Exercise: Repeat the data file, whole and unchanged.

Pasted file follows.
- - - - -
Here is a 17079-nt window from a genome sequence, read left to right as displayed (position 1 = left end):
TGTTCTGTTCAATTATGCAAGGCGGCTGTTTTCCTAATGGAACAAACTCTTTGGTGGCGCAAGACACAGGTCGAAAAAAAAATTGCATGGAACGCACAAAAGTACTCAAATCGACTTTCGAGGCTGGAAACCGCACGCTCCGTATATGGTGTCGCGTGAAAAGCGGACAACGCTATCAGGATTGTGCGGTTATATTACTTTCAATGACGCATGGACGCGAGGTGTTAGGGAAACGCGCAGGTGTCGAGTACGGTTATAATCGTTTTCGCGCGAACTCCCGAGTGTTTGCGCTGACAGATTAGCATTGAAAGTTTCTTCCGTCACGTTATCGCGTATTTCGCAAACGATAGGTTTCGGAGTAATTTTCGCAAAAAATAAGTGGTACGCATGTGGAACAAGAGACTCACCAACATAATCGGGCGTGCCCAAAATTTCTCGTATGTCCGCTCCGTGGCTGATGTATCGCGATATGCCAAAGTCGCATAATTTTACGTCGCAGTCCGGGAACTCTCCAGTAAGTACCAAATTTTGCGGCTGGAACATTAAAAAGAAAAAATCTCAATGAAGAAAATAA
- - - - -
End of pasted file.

Here is a 17079-nt window from a genome sequence, read left to right as displayed (position 1 = left end):
TGTTCTGTTCAATTATGCAAGGCGGCTGTTTTCCTAATGGAACAAACTCTTTGGTGGCGCAAGACACAGGTCGAAAAAAAAATTGCATGGAACGCACAAAAGTACTCAAATCGACTTTCGAGGCTGGAAACCGCACGCTCCGTATATGGTGTCGCGTGAAAAGCGGACAACGCTATCAGGATTGTGCGGTTATATTACTTTCAATGACGCATGGACGCGAGGTGTTAGGGAAACGCGCAGGTGTCGAGTACGGTTATAATCGTTTTCGCGCGAACTCCCGAGTGTTTGCGCTGACAGATTAGCATTGAAAGTTTCTTCCGTCACGTTATCGCGTATTTCGCAAACGATAGGTTTCGGAGTAATTTTCGCAAAAAATAAGTGGTACGCATGTGGAACAAGAGACTCACCAACATAATCGGGCGTGCCCAAAATTTCTCGTATGTCCGCTCCGTGGCTGATGTATCGCGATATGCCAAAGTCGCATAATTTTACGTCGCAGTCCGGGAACTCTCCAGTAAGTACCAAATTTTGCGGCTGGAACATTAAAAAGAAAAAATCTCAATGAAGAAAATAA